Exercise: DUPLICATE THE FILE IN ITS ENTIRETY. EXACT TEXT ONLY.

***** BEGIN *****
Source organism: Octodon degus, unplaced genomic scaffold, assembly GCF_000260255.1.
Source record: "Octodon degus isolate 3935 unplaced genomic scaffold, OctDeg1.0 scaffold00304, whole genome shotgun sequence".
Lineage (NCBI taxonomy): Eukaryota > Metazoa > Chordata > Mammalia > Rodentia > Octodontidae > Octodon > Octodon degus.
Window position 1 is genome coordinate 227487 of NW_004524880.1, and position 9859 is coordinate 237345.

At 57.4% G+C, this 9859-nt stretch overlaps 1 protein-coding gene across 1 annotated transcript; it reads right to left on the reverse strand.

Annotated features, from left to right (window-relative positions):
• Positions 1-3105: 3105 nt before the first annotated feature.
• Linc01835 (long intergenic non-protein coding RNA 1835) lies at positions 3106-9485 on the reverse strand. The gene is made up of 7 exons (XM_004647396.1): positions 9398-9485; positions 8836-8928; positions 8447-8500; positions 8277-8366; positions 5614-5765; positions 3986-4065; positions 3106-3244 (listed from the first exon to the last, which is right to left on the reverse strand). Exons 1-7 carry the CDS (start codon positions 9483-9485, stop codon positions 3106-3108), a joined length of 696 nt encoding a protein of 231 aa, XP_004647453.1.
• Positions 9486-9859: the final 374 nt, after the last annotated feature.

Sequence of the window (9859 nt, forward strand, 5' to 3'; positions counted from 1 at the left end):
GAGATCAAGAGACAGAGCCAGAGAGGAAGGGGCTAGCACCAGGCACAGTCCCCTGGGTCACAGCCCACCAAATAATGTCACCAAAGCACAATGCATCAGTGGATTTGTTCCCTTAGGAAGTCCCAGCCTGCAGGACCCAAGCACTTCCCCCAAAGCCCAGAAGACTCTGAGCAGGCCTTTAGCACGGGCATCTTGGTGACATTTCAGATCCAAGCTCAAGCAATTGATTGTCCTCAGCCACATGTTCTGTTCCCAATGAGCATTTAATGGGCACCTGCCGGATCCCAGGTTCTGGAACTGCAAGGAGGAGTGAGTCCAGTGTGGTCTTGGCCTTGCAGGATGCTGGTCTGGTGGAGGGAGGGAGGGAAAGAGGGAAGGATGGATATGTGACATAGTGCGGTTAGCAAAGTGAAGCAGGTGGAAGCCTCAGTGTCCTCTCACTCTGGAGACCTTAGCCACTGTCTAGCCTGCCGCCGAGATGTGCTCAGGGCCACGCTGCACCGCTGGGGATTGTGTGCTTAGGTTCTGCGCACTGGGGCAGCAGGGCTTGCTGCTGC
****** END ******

Source organism: Octodon degus, unplaced genomic scaffold, assembly GCF_000260255.1.
Source record: "Octodon degus isolate 3935 unplaced genomic scaffold, OctDeg1.0 scaffold00304, whole genome shotgun sequence".
Lineage (NCBI taxonomy): Eukaryota > Metazoa > Chordata > Mammalia > Rodentia > Octodontidae > Octodon > Octodon degus.
Window position 1 is genome coordinate 227487 of NW_004524880.1, and position 9859 is coordinate 237345.

At 57.4% G+C, this 9859-nt stretch overlaps 1 protein-coding gene across 1 annotated transcript; it reads right to left on the reverse strand.

Annotated features, from left to right (window-relative positions):
• Positions 1-3105: 3105 nt before the first annotated feature.
• Linc01835 (long intergenic non-protein coding RNA 1835) lies at positions 3106-9485 on the reverse strand. The gene is made up of 7 exons (XM_004647396.1): positions 9398-9485; positions 8836-8928; positions 8447-8500; positions 8277-8366; positions 5614-5765; positions 3986-4065; positions 3106-3244 (listed from the first exon to the last, which is right to left on the reverse strand). Exons 1-7 carry the CDS (start codon positions 9483-9485, stop codon positions 3106-3108), a joined length of 696 nt encoding a protein of 231 aa, XP_004647453.1.
• Positions 9486-9859: the final 374 nt, after the last annotated feature.

Sequence of the window (9859 nt, forward strand, 5' to 3'; positions counted from 1 at the left end):
GAGATCAAGAGACAGAGCCAGAGAGGAAGGGGCTAGCACCAGGCACAGTCCCCTGGGTCACAGCCCACCAAATAATGTCACCAAAGCACAATGCATCAGTGGATTTGTTCCCTTAGGAAGTCCCAGCCTGCAGGACCCAAGCACTTCCCCCAAAGCCCAGAAGACTCTGAGCAGGCCTTTAGCACGGGCATCTTGGTGACATTTCAGATCCAAGCTCAAGCAATTGATTGTCCTCAGCCACATGTTCTGTTCCCAATGAGCATTTAATGGGCACCTGCCGGATCCCAGGTTCTGGAACTGCAAGGAGGAGTGAGTCCAGTGTGGTCTTGGCCTTGCAGGATGCTGGTCTGGTGGAGGGAGGGAGGGAAAGAGGGAAGGATGGATATGTGACATAGTGCGGTTAGCAAAGTGAAGCAGGTGGAAGCCTCAGTGTCCTCTCACTCTGGAGACCTTAGCCACTGTCTAGCCTGCCGCCGAGATGTGCTCAGGGCCACGCTGCACCGCTGGGGATTGTGTGCTTAGGTTCTGCGCACTGGGGCAGCAGGGCTTGCTGCTGC